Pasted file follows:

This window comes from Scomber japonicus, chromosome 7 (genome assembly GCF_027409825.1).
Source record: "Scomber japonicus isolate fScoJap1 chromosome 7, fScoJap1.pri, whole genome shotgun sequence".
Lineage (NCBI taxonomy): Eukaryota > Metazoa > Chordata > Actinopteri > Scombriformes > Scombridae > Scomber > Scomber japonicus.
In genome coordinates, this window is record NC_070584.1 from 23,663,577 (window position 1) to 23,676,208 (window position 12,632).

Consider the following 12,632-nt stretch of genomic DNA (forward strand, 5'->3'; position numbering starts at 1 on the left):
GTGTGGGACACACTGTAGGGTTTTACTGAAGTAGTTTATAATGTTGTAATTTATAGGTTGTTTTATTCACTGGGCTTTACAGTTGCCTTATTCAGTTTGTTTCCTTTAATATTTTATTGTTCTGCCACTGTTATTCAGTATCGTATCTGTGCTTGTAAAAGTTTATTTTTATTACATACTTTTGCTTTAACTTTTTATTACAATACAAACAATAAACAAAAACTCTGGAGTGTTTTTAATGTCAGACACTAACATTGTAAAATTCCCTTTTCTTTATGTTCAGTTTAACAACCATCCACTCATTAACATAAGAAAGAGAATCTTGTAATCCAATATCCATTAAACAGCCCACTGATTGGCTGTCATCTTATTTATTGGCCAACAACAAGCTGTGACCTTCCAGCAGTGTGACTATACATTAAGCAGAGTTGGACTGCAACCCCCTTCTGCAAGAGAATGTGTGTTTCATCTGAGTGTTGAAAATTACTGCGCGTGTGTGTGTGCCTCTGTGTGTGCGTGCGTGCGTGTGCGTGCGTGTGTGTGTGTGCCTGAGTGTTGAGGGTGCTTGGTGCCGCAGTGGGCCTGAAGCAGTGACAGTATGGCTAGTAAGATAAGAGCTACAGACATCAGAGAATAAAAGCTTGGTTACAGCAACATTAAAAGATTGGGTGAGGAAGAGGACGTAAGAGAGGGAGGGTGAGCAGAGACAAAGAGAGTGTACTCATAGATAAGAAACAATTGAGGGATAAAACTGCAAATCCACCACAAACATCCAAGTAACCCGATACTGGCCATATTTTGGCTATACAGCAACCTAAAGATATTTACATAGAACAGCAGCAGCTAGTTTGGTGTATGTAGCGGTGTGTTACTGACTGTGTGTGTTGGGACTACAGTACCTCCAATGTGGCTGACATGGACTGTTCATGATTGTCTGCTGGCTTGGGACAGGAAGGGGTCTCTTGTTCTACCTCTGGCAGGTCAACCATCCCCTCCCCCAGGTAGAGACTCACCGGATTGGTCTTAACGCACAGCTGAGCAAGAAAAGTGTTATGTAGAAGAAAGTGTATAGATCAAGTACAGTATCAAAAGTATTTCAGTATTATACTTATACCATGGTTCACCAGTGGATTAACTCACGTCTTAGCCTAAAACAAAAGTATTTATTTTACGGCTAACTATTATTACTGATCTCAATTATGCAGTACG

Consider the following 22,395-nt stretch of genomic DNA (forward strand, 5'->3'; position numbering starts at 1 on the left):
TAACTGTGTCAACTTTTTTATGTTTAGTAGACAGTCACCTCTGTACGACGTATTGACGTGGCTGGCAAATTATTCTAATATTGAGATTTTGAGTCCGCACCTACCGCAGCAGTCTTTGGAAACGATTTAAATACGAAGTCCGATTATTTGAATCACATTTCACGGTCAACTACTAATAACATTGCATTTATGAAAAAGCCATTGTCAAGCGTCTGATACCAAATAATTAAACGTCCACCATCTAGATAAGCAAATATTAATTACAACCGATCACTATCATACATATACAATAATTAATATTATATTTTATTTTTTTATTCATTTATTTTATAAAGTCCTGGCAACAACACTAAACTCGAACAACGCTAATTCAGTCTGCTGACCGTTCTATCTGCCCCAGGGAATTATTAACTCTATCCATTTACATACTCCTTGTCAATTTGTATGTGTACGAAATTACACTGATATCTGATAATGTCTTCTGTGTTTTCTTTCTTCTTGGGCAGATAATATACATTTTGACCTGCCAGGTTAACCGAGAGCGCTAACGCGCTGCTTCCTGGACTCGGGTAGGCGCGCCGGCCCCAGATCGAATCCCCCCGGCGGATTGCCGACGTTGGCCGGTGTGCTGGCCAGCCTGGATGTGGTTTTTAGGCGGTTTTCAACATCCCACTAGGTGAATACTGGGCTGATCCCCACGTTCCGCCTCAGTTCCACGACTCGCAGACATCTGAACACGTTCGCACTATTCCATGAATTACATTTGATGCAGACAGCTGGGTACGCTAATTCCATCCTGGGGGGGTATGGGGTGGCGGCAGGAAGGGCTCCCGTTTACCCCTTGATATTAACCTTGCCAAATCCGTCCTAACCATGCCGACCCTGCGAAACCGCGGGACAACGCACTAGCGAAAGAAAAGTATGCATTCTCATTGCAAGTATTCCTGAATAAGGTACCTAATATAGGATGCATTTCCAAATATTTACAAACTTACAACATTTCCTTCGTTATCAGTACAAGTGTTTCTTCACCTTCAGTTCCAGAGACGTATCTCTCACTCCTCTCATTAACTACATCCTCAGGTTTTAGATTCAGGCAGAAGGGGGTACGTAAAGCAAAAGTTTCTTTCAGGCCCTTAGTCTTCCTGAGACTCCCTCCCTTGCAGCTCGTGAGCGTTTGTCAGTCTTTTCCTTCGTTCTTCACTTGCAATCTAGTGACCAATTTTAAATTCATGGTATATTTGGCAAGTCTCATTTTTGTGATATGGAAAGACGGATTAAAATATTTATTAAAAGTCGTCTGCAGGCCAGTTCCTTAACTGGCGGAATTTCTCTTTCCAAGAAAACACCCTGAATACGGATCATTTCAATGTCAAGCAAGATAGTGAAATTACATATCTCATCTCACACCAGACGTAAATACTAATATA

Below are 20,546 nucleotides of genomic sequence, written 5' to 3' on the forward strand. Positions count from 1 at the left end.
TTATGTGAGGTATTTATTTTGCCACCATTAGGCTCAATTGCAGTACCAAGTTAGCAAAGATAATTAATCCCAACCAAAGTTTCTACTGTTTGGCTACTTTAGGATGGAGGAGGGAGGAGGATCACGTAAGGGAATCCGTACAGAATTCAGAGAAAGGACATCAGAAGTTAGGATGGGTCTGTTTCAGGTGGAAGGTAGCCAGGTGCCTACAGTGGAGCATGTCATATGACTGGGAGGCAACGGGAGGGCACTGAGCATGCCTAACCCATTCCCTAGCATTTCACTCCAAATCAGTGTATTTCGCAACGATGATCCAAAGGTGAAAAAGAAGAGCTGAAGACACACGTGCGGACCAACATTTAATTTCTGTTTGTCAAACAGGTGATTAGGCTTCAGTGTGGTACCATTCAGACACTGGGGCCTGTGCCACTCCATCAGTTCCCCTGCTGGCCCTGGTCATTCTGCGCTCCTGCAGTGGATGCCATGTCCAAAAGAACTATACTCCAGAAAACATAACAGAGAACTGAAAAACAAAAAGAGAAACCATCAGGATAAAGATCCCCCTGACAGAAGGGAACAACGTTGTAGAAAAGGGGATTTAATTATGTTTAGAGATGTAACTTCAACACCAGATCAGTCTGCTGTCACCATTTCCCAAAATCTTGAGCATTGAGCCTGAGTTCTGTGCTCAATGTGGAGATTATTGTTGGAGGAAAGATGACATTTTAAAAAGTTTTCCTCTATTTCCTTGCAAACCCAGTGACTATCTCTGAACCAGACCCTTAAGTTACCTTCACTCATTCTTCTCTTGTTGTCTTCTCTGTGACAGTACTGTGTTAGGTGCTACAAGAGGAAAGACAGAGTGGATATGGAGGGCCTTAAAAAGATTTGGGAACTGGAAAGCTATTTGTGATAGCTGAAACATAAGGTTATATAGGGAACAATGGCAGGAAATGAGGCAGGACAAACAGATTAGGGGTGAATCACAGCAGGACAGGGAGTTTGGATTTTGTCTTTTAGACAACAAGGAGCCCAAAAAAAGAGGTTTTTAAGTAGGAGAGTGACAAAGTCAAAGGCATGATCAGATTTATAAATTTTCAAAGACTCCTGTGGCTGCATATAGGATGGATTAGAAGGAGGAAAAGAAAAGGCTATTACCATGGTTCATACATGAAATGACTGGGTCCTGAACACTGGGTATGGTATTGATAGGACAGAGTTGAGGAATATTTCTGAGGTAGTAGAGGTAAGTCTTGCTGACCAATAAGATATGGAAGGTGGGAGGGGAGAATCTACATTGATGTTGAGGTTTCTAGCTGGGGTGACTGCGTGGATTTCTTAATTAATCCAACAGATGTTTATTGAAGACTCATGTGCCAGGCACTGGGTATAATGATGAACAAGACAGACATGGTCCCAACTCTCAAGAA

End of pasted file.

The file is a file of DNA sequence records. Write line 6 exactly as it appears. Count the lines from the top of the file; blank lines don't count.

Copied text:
GTGTGGGACACACTGTAGGGTTTTACTGAAGTAGTTTATAATGTTGTAATTTATAGGTTGTTTTATTCACTGGGCTTTACAGTTGCCTTATTCAGTTTGTTTCCTTTAATATTTTATTGTTCTGCCACTGTTATTCAGTATCGTATCTGTGCTTGTAAAAGTTTATTTTTATTACATACTTTTGCTTTAACTTTTTATTACAATACAAACAATAAACAAAAACTCTGGAGTGTTTTTAATGTCAGACACTAACATTGTAAAATTCCCTTTTCTTTATGTTCAGTTTAACAACCATCCACTCATTAACATAAGAAAGAGAATCTTGTAATCCAATATCCATTAAACAGCCCACTGATTGGCTGTCATCTTATTTATTGGCCAACAACAAGCTGTGACCTTCCAGCAGTGTGACTATACATTAAGCAGAGTTGGACTGCAACCCCCTTCTGCAAGAGAATGTGTGTTTCATCTGAGTGTTGAAAATTACTGCGCGTGTGTGTGTGCCTCTGTGTGTGCGTGCGTGCGTGTGCGTGCGTGTGTGTGTGTGCCTGAGTGTTGAGGGTGCTTGGTGCCGCAGTGGGCCTGAAGCAGTGACAGTATGGCTAGTAAGATAAGAGCTACAGACATCAGAGAATAAAAGCTTGGTTACAGCAACATTAAAAGATTGGGTGAGGAAGAGGACGTAAGAGAGGGAGGGTGAGCAGAGACAAAGAGAGTGTACTCATAGATAAGAAACAATTGAGGGATAAAACTGCAAATCCACCACAAACATCCAAGTAACCCGATACTGGCCATATTTTGGCTATACAGCAACCTAAAGATATTTACATAGAACAGCAGCAGCTAGTTTGGTGTATGTAGCGGTGTGTTACTGACTGTGTGTGTTGGGACTACAGTACCTCCAATGTGGCTGACATGGACTGTTCATGATTGTCTGCTGGCTTGGGACAGGAAGGGGTCTCTTGTTCTACCTCTGGCAGGTCAACCATCCCCTCCCCCAGGTAGAGACTCACCGGATTGGTCTTAACGCACAGCTGAGCAAGAAAAGTGTTATGTAGAAGAAAGTGTATAGATCAAGTACAGTATCAAAAGTATTTCAGTATTATACTTATACCATGGTTCACCAGTGGATTAACTCACGTCTTAGCCTAAAACAAAAGTATTTATTTTACGGCTAACTATTATTACTGATCTCAATTATGCAGTACG